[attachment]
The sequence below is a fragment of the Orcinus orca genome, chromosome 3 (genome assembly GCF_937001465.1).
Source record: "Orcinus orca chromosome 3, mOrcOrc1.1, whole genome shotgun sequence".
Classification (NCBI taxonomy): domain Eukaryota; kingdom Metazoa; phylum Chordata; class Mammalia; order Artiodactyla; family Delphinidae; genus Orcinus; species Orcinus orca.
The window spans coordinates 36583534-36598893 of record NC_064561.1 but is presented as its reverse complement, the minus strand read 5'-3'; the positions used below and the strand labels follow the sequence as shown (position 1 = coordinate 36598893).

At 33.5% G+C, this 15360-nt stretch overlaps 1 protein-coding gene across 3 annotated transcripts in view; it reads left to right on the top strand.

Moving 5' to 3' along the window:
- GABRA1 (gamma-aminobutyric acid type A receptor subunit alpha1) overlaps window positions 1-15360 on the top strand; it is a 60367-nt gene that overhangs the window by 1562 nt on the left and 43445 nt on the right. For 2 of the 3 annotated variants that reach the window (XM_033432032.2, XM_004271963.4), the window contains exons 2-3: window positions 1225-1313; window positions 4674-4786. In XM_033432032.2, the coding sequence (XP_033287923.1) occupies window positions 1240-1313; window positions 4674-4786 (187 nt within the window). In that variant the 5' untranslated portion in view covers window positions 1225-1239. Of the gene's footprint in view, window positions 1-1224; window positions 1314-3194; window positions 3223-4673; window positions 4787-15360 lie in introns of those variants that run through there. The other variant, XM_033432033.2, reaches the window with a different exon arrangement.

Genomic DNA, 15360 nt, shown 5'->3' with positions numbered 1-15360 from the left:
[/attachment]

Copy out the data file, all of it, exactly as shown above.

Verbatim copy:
The sequence below is a fragment of the Orcinus orca genome, chromosome 3 (genome assembly GCF_937001465.1).
Source record: "Orcinus orca chromosome 3, mOrcOrc1.1, whole genome shotgun sequence".
Classification (NCBI taxonomy): domain Eukaryota; kingdom Metazoa; phylum Chordata; class Mammalia; order Artiodactyla; family Delphinidae; genus Orcinus; species Orcinus orca.
The window spans coordinates 36583534-36598893 of record NC_064561.1 but is presented as its reverse complement, the minus strand read 5'-3'; the positions used below and the strand labels follow the sequence as shown (position 1 = coordinate 36598893).

At 33.5% G+C, this 15360-nt stretch overlaps 1 protein-coding gene across 3 annotated transcripts in view; it reads left to right on the top strand.

Moving 5' to 3' along the window:
- GABRA1 (gamma-aminobutyric acid type A receptor subunit alpha1) overlaps window positions 1-15360 on the top strand; it is a 60367-nt gene that overhangs the window by 1562 nt on the left and 43445 nt on the right. For 2 of the 3 annotated variants that reach the window (XM_033432032.2, XM_004271963.4), the window contains exons 2-3: window positions 1225-1313; window positions 4674-4786. In XM_033432032.2, the coding sequence (XP_033287923.1) occupies window positions 1240-1313; window positions 4674-4786 (187 nt within the window). In that variant the 5' untranslated portion in view covers window positions 1225-1239. Of the gene's footprint in view, window positions 1-1224; window positions 1314-3194; window positions 3223-4673; window positions 4787-15360 lie in introns of those variants that run through there. The other variant, XM_033432033.2, reaches the window with a different exon arrangement.

Genomic DNA, 15360 nt, shown 5'->3' with positions numbered 1-15360 from the left: